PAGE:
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Thursday, October 20, 2011

Business Creates ‘Failure Wall’ To Learn From Mistakes

Instructions for the Dun & Bradstreet Credibility Corp. "Failure Wall." (Courtesy of Dun & Bradstreet Credibility Corp.)

Instructions for the Dun & Bradstreet Credibility Corp. "Failure Wall." "Describe a time when you failed, write down what you learned, print and sign your name. If you're an employee, use a blue marker. If you're a partner... green...A visitor... orange." (Courtesy of Dun & Bradstreet Credibility Corp.)

Apple Founder Steve Jobs is remembered for the way that he rose back up from failures. It worked pretty well for Jobs, and now businessman Jeff Stibel is betting on failure to help him succeed too.

Stibel is is the chairman and CEO of Dun and Bradstreet Credibility Corp, a private company that provides credit services to businesses.

He created a “Wall Of Failure” where employees can acknowledge past failures, and what they’ve learned as a result.

“We created the opportunity to cherish failure. We took the biggest wall we have in our office and we made it a failure wall and we put a bunch of well-known quotes and then we added some of our own,” Stibel told Here & Now‘s Robin Young.

The wall includes one of Stibel’s largest business failures.

“My biggest one [failure] was that I had an opportunity to sell my first company to a little-known company called Google at the time. That was one of many,” he said.

What are your past failures? We invite you to post on our very own Failure Wall. Describe a failure, and what you learned as a result in the dialog box below.

Wall Of Failure

Please follow our community rules when engaging in comment discussion on this site.
  • Kelly

    do typos count? You left out the first “wall” in this sentence (after “biggest”): We took the biggest we have in our office and we made it a failure wall and we put a bunch of well-known quotes and then we added some of our own. (or maybe Stibel did?)

    • Jryan Bur

      Thanks Kelly, I think typos should count! Which unfortunately means I have a lot of postings to do on the wall… But the one you reference was Stibel’s quote. -Jill Ryan, H&N

  • girlwithheart

    My biggest mistake was to listen to my parents when I graduated from High School.  I was accepted to an Ivy league college but my parents did not have the money and did no allow me to move away from home. I was uninspired and felt lost at my home state university and did poorly. Despite getting a Masters later, and being a smart, creative girl….30 years later,  I continue to be under-employed.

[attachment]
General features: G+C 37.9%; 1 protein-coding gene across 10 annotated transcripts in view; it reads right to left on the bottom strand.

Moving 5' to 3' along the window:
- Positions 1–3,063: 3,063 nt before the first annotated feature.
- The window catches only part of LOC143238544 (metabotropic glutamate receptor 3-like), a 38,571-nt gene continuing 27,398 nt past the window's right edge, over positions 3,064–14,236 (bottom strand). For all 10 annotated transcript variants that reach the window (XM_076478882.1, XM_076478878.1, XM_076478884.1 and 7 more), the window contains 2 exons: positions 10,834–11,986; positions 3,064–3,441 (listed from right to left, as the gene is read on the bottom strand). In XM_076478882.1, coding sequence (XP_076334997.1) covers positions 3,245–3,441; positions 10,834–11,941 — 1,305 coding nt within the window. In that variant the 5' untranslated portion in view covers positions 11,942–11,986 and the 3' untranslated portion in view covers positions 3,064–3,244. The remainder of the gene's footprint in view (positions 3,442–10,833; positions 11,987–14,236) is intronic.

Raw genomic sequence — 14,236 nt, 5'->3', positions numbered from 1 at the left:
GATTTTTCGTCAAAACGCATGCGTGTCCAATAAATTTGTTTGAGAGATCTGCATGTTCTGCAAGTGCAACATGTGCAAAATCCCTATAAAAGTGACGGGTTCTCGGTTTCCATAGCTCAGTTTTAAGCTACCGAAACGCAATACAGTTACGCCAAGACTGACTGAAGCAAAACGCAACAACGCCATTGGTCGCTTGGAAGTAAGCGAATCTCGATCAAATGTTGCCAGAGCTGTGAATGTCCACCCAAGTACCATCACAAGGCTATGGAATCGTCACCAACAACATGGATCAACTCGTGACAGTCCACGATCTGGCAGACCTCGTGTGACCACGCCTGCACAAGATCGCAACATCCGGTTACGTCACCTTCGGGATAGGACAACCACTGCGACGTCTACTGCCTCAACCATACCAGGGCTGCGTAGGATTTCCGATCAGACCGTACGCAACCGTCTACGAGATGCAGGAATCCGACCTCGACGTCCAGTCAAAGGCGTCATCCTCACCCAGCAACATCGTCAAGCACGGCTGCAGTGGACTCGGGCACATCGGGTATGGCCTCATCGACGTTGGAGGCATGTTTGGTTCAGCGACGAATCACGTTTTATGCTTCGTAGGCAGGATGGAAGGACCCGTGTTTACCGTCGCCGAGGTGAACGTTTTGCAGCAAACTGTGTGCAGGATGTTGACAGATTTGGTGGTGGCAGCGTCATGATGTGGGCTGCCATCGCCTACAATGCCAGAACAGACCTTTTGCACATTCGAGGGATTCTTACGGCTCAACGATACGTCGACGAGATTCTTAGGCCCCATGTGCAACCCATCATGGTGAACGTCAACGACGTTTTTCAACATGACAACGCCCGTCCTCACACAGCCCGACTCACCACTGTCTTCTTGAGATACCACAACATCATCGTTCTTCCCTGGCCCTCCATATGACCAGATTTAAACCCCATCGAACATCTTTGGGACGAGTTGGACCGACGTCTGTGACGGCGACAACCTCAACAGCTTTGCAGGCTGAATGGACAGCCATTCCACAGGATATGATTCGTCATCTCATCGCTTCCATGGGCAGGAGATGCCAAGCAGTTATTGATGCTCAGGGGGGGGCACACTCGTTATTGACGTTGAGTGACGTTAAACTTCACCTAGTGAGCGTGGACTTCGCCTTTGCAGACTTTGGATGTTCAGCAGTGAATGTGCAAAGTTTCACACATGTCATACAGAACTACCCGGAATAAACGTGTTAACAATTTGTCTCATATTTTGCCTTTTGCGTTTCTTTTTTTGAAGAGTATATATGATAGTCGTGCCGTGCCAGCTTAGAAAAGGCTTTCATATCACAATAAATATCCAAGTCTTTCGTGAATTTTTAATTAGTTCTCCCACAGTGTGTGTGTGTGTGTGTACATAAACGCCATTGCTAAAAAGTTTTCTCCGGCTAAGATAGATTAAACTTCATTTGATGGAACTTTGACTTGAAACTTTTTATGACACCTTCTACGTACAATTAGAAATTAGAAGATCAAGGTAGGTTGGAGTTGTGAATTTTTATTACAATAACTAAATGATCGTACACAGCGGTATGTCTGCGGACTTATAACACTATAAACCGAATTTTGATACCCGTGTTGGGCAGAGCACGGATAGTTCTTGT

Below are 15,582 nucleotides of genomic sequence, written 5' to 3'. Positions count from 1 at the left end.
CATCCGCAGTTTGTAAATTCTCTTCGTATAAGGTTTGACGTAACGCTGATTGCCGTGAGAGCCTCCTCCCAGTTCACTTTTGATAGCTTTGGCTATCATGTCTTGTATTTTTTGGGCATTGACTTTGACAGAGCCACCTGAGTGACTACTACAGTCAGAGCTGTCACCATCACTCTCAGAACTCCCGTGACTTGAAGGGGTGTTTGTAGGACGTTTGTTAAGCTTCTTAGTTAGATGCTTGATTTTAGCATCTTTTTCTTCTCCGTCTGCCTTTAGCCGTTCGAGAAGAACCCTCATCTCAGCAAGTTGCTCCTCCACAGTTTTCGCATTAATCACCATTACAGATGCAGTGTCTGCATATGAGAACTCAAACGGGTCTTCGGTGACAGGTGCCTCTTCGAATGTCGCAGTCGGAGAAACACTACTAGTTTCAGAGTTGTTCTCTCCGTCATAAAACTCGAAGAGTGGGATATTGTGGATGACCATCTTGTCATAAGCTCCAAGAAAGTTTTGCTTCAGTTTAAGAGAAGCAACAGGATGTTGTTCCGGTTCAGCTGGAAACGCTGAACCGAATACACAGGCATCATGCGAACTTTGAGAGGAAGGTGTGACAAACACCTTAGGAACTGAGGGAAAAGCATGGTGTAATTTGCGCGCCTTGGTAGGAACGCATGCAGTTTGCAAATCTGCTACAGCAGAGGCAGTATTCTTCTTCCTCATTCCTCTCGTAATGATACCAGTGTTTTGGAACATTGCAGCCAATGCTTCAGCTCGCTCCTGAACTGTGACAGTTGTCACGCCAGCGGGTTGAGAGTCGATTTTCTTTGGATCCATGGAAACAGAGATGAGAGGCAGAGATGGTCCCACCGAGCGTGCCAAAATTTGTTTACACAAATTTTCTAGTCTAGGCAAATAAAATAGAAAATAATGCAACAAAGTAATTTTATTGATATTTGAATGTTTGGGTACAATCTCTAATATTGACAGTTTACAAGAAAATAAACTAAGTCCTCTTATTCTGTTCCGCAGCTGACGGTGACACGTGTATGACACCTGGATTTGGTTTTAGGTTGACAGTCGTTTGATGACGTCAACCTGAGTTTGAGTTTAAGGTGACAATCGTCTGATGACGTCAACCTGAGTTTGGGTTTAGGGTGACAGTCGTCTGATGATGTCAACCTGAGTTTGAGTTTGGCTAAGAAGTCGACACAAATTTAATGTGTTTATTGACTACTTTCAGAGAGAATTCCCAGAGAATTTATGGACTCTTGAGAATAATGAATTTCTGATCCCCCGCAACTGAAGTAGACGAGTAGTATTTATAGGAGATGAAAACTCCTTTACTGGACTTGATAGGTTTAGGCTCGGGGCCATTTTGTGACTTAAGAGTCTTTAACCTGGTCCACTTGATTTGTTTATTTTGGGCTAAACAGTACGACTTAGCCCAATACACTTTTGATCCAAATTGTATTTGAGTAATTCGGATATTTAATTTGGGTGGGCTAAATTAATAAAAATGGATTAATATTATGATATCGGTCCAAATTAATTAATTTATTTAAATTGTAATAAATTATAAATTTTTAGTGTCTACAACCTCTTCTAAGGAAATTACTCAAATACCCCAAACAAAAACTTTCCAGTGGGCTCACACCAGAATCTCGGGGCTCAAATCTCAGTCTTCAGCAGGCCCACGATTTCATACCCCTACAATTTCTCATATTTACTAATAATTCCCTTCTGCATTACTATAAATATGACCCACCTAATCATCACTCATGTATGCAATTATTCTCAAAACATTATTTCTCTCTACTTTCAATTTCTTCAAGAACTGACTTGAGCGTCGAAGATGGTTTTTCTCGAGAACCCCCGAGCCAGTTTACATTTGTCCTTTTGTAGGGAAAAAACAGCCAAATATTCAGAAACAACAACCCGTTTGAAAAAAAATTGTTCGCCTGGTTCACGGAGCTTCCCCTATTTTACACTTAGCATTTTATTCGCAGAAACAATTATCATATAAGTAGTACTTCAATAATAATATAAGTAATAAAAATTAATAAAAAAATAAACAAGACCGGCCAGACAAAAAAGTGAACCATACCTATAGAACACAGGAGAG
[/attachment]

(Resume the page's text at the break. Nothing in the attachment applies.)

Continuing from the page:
I wonder if taking a first independent  step at 18 would have changed my life? Since then however, I listen to that inner “self”-ish voice, despite what others say so I can take full responsibility for my decisions.

  • Joannee

    I think we shouldn’t be focusing on past failures. We need to let go of the past, and not worry about the future, but be mindful of this very moment. This allows us to be fully present with what life offers us each moment.

  • Kneoknutts

    If we allow ourselves to consider to possibility that all learning comes as a result of failure, then the stigma becomes less pervasive.  When an endeavor succeeds upon the first trial, the most likely cause is pure luck. Even when well researched,  projects often encounter disruptions that cause the participants to tweak the variables in order to produce the desired results. This is in essence the learning process. But it is not the process that is revered,  it’s the results. We talk about who won the game, not how well it was played. The competitive mentality causes one to focus on the adulation resulting from success; learning is a travail that often knows no end, and receives few accolades.

  • Guest

    I agree with Kneoknutts – maybe we shouldn’t call them failures, but attempts? ;-)  

  • Ben S

    As was suggested below, we should honor the process over individual results, and honor long-term success over short-term success.

  • Steiner on Failure

    You should always treat failure as an opportunity to learn – but if you fail in a corporate or other institutional environment, make sure the organization supplies a safety net and is open to an honest discussion about your failure(s) before spilling your guts out…

    If you are interested in understanding failure better, here are some great options:

    The Anatomy of Failure group on Linkedin – http://www.linkedin.com/groups/Anatomy-Failure-4658618?trk=my_groups-b-grp-v

    On Twitter – Steiner on Failure – follow @stnr_on_failure

    On Pinterest – for images and videos mostly – http://www.pinterest.com/ragingacademic/the-anatomy-of-failure/

    The Blog – http://failure2point0.blogspot.co.il/

    See you there!!

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Robin Young and Jeremy Hobson host Here & Now, a live two-hour production of NPR and WBUR Boston.

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